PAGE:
However, the worst of the camera’s deficiencies were found in the “time trial” levels. During these levels, we had to race from the start, while dodging obstacles and platforming our way to the end of the map. However, the camera was locked at a far distance — and given Skully’s small profile — made clearing the levels unbelievably frustrating.
It is a sad notion that the unfortunate camera mechanics and focus on platforming detracts from the beauty of this mysterious island. At first glance, the island could pass for a Hawaiian atoll, with the giant mountain in the centre, ringed by forests and the idyllic beaches. Each of the different environs is lovingly designed. For example, sections of the beach made us feel as though we were wandering through the Giant’s Causeway.
The care and effort put into environmental designs was also extended to the characters and sound design. As each of the mud forms and Terry stem from powers based on the earth, it only fits that their designs have an earthy feel to them. Terry’s body, for example, looks to be made of dry clay, with some small stones and pebbles embedded in him. As a result, his skin looks rough and dry, and as befitting a primordial being, very unfinished. Also, his hair and his pants are the same shade of green as the grass that grows from the earth.
Perhaps the best example that we noticed was in the Strong Form. As is befitting of the name, the Strong Form has a large frame, belying its ability to perform incredible feats of strength. It is after a jump, when the Strong Form lands, that a loud and distinct thump sounds, suggesting to our minds that a large mass has landed, which is apt considering the size of the Strong Form. Furthermore, its grunts and growls are deep and threatening, unlike say, the Swift form, which uses a high-pitched sound base that emphasises on its small stature and blistering pace. All of which makes the interaction of the Form with the world more realistic.
Voice Acting, Cinematics & Music
As we rolled on the sands of the beaches, or through the lush forest, we were accompanied continuously by upbeat background music. Adventurous and high-spirited, it perfectly mirrors the bright ambience of the game as well as the optimism exuded by Terry as he hopes to reconcile the differences between his siblings.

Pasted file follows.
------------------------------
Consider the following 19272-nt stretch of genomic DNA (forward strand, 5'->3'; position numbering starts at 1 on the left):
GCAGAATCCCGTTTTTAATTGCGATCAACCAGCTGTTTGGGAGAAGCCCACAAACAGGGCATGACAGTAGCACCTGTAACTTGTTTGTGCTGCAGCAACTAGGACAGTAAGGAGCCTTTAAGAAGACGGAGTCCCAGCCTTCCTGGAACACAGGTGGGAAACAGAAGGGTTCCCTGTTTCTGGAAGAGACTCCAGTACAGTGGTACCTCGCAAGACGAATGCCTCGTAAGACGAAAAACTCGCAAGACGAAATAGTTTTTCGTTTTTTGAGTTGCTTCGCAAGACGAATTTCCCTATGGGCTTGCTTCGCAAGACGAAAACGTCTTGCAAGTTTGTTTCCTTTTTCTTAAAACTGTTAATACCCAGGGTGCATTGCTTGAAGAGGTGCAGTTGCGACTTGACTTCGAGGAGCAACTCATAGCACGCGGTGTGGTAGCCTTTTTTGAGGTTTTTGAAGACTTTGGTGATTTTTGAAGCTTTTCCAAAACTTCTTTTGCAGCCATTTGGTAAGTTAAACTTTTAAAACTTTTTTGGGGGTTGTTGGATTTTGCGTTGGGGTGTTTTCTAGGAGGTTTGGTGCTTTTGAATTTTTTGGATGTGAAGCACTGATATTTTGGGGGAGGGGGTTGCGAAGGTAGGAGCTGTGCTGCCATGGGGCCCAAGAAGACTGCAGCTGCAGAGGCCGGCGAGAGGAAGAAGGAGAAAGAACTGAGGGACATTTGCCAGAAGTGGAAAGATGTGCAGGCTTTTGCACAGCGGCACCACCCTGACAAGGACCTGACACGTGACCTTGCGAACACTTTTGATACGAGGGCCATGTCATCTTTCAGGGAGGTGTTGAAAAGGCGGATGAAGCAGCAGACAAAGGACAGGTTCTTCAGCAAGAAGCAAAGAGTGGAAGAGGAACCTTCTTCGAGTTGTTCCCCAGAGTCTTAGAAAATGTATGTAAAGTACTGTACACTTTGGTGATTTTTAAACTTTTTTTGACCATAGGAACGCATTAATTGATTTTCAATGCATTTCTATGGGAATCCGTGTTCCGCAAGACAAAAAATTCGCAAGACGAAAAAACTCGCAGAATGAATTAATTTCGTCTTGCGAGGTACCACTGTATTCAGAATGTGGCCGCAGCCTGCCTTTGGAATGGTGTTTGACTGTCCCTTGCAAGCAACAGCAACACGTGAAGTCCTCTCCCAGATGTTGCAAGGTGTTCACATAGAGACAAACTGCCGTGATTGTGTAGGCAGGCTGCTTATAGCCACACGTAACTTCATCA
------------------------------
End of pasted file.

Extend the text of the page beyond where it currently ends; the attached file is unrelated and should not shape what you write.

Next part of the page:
Accompanying the epic soundtrack is the enthusiastic backstory narration by Terry. Simultaneously filling up gaps in the story, the energy and emotions are carried through clearly and caused us to be more invested in his quest. However, it is not just Terry alone. When Terry is conversing or bickering with his siblings, the voice acting kicks up a notch. The high running emotions shine clear during the delivery, granting a degree of realism to the interactions.
But where it all comes together are in the cutscenes. Using a storybook-type format, at first glance, the cutscenes are just a series of dynamic images with voiceovers. However, the artistic visuals, combined with the impressive voice acting, does much to bring the story to life. And despite the limitations of using images, action scenes are still full of tension and excitement, a testament to the great art and sound design, and voice acting.
Alas, Poor Yorick!
At its heart, Skully is a very narratively driven game. This was never more evident than during cutscenes or conversations in the background. The storytelling was well executed, drawing us in and making us more invested with each passing stage. However, the compelling and passionate story was, in our opinion, let down by the gameplay.
The platforming elements of the game were always challenging yet refreshing. Each new section was never the same, and you always had to fully incorporate the new skills learnt into your gameplay. While there is no one correct way to solve every puzzle, using unique skills makes it far more manageable. Unfortunately, the camera mechanics caused us to make mistakes, causing us to restart from the checkpoint more often than was perhaps ideal. Thus, longer platforming sections began to feel tedious, marring the fun gameplay and storytelling experience.